Another signature feature of the Space Needle's $100 million renovation made its public debut today as the tower unveiled 10 newly installed glass benches called Skyrisers. Affixed to the new 11-foot high glass walls along the open-air observation level, each Skyriser inclines over the outermost part of the Space Needle, allowing visitors to lean back and experience the intense feeling of floating over the Seattle skyline 520-feet above ground.
"Seattle's 'must see' is now a 'must do'," says Space Needle Chief Marketing Officer Karen Olson. "The Space Needle has always been known as one of the best views of the Pacific Northwest. Now, it will be one of the most thrilling."
Nearly 80 percent of the observation level will be completed by Memorial Day weekend. The observation level's original pony walls and caging have been completely replaced with 48 state-of-the-art glass panels and will eventually include a total of 24 Skyrisers. The fourteen additional Skyrisers will be made available to the public as soon as they surpass the 28-day period required for the installation adhesive to cure.
"This is my first time in Seattle, so being one of the first guests to experience the Space Needle's new Skyrisers is pretty awesome," says visitor Kathrine Chin from Honolulu, Hawaii. "My family and I took an amazing photo on one of the Skyrisers. The glass draws in a ton of natural light and opens up the view-it's a breathtaking experience."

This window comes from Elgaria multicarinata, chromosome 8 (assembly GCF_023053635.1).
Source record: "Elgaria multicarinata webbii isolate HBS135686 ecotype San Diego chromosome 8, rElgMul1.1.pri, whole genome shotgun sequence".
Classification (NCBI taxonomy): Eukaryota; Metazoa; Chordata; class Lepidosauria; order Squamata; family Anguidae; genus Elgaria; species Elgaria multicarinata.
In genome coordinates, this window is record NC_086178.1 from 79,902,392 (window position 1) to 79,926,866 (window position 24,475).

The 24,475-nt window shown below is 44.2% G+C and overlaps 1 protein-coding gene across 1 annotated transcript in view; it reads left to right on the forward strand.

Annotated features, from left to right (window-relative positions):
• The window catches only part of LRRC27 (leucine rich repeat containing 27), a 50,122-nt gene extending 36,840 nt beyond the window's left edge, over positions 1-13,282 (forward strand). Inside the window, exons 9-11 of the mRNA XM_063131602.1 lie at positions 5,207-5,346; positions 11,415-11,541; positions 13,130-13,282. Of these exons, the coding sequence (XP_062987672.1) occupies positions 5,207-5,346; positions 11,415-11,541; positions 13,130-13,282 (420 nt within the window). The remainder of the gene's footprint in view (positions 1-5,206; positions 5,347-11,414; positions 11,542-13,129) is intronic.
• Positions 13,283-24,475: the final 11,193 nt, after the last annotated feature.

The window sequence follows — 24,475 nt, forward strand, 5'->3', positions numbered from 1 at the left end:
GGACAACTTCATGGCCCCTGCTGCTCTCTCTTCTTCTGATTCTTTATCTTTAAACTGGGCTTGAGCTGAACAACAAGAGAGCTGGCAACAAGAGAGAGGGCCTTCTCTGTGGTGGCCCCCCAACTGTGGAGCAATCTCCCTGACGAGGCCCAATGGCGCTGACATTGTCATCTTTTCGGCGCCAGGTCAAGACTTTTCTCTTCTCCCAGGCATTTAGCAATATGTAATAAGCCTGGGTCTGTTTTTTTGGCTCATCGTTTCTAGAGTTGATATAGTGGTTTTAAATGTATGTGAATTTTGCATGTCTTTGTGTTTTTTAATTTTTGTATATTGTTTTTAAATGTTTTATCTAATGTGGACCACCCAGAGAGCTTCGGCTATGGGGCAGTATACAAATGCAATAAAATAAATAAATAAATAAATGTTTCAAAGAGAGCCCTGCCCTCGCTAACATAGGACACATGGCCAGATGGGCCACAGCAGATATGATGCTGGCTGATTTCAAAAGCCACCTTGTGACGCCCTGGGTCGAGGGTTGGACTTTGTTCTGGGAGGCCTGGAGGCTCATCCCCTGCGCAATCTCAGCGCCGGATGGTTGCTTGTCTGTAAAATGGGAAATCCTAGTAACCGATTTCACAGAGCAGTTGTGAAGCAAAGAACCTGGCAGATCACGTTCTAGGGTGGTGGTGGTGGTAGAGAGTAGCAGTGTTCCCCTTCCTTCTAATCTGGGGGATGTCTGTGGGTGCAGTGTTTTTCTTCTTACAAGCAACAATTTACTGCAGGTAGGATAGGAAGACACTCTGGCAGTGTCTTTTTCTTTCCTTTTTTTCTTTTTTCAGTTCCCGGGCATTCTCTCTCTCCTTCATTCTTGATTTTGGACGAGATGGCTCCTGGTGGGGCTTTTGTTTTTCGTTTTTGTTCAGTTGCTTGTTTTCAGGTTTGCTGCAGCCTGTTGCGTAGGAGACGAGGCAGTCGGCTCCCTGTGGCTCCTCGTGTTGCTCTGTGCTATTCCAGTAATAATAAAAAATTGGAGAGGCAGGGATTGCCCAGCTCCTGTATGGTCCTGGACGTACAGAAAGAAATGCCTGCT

The Space Needle continues to be open during construction and by the Fourth of July weekend, both levels-including the world's first rotating glass floor-will be fully open to the public.
The Space Needle's Century Project is a multi-year venture focused on preservation and renovation of the beloved icon. A project several years in the making, the Century Project aims to reveal the historic tower's internal structure and harken back to the original conceptual sketches, all while expanding and improving the Space Needle's iconic views and guest experience. For more information on the renovation, visit www.seewhatsup.space.
About the Space Needle
The Space Needle is the celebrated icon of Seattle, second only to the Eiffel Tower in Paris as the most easily-identified global skyline feature. Built for the 1962 Seattle World's Fair, it continues to symbolize the leading-edge innovation and technology that the city is known for and serves as a beacon into the future.
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